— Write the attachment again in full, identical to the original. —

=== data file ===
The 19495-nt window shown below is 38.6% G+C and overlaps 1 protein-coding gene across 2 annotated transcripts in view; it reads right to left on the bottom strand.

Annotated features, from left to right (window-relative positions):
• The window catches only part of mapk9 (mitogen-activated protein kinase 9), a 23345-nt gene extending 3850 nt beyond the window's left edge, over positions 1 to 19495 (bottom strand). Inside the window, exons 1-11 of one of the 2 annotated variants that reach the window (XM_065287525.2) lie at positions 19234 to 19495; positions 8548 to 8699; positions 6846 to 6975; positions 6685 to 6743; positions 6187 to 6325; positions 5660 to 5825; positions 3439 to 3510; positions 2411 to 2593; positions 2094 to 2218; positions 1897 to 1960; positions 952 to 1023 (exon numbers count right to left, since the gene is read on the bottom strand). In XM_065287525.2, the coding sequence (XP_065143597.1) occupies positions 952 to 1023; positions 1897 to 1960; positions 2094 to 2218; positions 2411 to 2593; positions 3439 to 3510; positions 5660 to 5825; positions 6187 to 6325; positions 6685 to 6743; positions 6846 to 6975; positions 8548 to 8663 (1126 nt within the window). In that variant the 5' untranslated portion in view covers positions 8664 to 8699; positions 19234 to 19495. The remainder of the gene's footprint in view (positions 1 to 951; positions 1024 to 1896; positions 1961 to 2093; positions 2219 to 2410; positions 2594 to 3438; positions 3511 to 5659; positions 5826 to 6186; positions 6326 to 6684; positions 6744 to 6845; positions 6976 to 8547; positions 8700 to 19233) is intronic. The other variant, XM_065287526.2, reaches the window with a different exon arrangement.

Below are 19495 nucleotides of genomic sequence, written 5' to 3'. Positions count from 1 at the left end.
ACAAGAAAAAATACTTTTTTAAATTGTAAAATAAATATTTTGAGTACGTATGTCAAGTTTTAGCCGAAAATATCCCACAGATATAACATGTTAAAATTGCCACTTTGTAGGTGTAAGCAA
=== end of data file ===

The 19495-nt window shown below is 38.6% G+C and overlaps 1 protein-coding gene across 2 annotated transcripts in view; it reads right to left on the bottom strand.

Annotated features, from left to right (window-relative positions):
• The window catches only part of mapk9 (mitogen-activated protein kinase 9), a 23345-nt gene extending 3850 nt beyond the window's left edge, over positions 1 to 19495 (bottom strand). Inside the window, exons 1-11 of one of the 2 annotated variants that reach the window (XM_065287525.2) lie at positions 19234 to 19495; positions 8548 to 8699; positions 6846 to 6975; positions 6685 to 6743; positions 6187 to 6325; positions 5660 to 5825; positions 3439 to 3510; positions 2411 to 2593; positions 2094 to 2218; positions 1897 to 1960; positions 952 to 1023 (exon numbers count right to left, since the gene is read on the bottom strand). In XM_065287525.2, the coding sequence (XP_065143597.1) occupies positions 952 to 1023; positions 1897 to 1960; positions 2094 to 2218; positions 2411 to 2593; positions 3439 to 3510; positions 5660 to 5825; positions 6187 to 6325; positions 6685 to 6743; positions 6846 to 6975; positions 8548 to 8663 (1126 nt within the window). In that variant the 5' untranslated portion in view covers positions 8664 to 8699; positions 19234 to 19495. The remainder of the gene's footprint in view (positions 1 to 951; positions 1024 to 1896; positions 1961 to 2093; positions 2219 to 2410; positions 2594 to 3438; positions 3511 to 5659; positions 5826 to 6186; positions 6326 to 6684; positions 6744 to 6845; positions 6976 to 8547; positions 8700 to 19233) is intronic. The other variant, XM_065287526.2, reaches the window with a different exon arrangement.

Below are 19495 nucleotides of genomic sequence, written 5' to 3'. Positions count from 1 at the left end.
ACAAGAAAAAATACTTTTTTAAATTGTAAAATAAATATTTTGAGTACGTATGTCAAGTTTTAGCCGAAAATATCCCACAGATATAACATGTTAAAATTGCCACTTTGTAGGTGTAAGCAA